HMFH Architects

Sun Studies: Optimizing Natural Light at Chapman Middle School

Naturally lit classrooms have been shown to significantly improve student concentration and test scores—but without careful consideration, too much glare can cause teachers to reach for the blinds and flip on overhead lights, undoing the architect’s good intentions and increasing energy use. 

Since the earliest planning discussions with HMFH, the Weymouth community has voiced a desire for abundant natural light and views inside the new Chapman Middle School. The unique, exploratory model of education calls for an arrangement of three grade-level wings branching out from the central Town Square—meaning classrooms are oriented in nearly every possible direction. Providing natural light to the project areas at the center of each classroom cluster added an additional design challenge. Working with high-performance engineering firm Thornton Tomasetti, the project team charted the building’s sun exposure throughout a school day and throughout the year to understand the impact and experience inside Chapman’s academic spaces. 

From there, the design team developed a unique, practical solution: perforated metal sun shades positioned along classroom windows on the building’s exterior. These metal shades control sun exposure and minimize the need to pull down window shades inside the classrooms while adding an elegant architectural element to the character of the school. Three variations of the shades are designed to address the spectrum of classroom orientations.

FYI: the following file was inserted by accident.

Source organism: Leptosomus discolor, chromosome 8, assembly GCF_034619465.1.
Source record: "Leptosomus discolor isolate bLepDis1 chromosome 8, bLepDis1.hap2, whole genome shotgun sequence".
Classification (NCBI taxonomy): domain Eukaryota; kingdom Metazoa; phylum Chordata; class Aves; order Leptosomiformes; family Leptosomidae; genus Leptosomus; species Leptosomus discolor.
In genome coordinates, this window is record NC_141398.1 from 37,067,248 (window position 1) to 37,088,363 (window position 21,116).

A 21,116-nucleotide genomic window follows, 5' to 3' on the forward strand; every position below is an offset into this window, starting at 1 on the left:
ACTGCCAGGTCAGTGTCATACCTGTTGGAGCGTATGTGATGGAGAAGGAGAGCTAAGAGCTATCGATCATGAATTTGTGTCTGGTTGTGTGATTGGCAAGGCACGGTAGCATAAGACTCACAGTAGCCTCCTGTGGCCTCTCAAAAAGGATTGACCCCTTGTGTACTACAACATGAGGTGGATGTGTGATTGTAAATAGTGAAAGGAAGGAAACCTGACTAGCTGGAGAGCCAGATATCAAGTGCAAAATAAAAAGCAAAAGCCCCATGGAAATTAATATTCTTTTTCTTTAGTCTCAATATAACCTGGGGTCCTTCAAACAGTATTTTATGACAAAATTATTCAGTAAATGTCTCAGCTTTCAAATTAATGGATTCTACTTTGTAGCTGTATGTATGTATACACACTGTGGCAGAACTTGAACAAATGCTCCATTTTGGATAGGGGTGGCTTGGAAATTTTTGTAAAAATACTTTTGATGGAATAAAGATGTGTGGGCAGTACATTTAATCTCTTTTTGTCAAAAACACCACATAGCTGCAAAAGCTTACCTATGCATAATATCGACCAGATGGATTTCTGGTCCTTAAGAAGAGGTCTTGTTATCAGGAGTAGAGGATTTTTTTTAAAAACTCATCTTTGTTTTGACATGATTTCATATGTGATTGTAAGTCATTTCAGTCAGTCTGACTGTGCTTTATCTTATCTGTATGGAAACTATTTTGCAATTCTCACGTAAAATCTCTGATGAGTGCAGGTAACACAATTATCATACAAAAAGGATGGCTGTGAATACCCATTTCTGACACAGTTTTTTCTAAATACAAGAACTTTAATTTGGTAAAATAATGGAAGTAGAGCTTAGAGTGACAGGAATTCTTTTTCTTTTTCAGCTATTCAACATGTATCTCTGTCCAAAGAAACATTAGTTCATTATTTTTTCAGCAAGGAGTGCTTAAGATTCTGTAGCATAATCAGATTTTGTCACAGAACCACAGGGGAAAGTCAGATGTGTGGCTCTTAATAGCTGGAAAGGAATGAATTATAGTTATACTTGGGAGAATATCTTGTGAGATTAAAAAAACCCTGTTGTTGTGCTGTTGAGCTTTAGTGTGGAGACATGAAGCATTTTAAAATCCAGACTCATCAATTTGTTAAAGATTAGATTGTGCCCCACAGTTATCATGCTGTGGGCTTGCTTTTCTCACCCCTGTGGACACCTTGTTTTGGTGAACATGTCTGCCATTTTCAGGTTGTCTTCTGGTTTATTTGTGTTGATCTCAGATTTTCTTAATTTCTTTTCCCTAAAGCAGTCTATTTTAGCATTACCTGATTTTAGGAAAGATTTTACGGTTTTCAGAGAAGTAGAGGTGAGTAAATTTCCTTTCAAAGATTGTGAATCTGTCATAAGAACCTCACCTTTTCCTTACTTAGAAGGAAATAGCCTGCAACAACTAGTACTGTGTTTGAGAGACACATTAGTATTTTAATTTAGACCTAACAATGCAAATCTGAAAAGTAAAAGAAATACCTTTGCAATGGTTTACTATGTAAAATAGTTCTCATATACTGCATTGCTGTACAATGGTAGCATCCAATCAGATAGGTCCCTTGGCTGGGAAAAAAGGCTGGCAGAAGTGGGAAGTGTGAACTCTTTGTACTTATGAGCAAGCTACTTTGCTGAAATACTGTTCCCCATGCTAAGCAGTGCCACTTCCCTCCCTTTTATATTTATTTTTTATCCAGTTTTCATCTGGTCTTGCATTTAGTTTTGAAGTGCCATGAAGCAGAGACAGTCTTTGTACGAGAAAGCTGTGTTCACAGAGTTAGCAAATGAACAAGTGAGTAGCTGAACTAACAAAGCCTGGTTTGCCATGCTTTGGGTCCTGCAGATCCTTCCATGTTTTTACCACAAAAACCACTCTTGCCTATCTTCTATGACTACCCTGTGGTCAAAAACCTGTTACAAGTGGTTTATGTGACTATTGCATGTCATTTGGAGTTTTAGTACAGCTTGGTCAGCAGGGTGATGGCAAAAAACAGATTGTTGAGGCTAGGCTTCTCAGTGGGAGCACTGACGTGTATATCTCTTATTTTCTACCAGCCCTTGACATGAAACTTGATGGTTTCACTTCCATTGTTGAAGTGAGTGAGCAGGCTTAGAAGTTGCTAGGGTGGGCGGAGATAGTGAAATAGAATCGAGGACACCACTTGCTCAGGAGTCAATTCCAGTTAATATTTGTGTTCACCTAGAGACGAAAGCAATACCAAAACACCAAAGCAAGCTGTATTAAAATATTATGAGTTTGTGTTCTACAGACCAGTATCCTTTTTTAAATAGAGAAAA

Determining the ideal perforation size and pattern density was no easy feat. The shades had to optimize sun exposure without creating overly distinct patterns on the surfaces inside the classrooms or sacrificing views outside. To solve the problem, our design team dove into a deep, hands-on exploration, calling to mind Chapman’s own curricular approach.

The team conducted a series of physical tests by laser-cutting pattern variations into chip board and holding the boards up to the sun at various orientations and locations throughout our office and outside (prior to instituting our work-from-home policy) to observe the resulting patterns. The analysis ruled out the larger perforations that could result in distracting reflections on students’ desks and helped the project team fine-tune the design.

As the project continues, so will this iterative process of testing. The sun shade design will bring optimal natural light into the classroom neighborhoods and their project areas. Paired with daylight sensors inside, the sun shades will reduce reliance on artificial light, help create a healthy environment for Chapman’s students, and reduce operating costs for the town.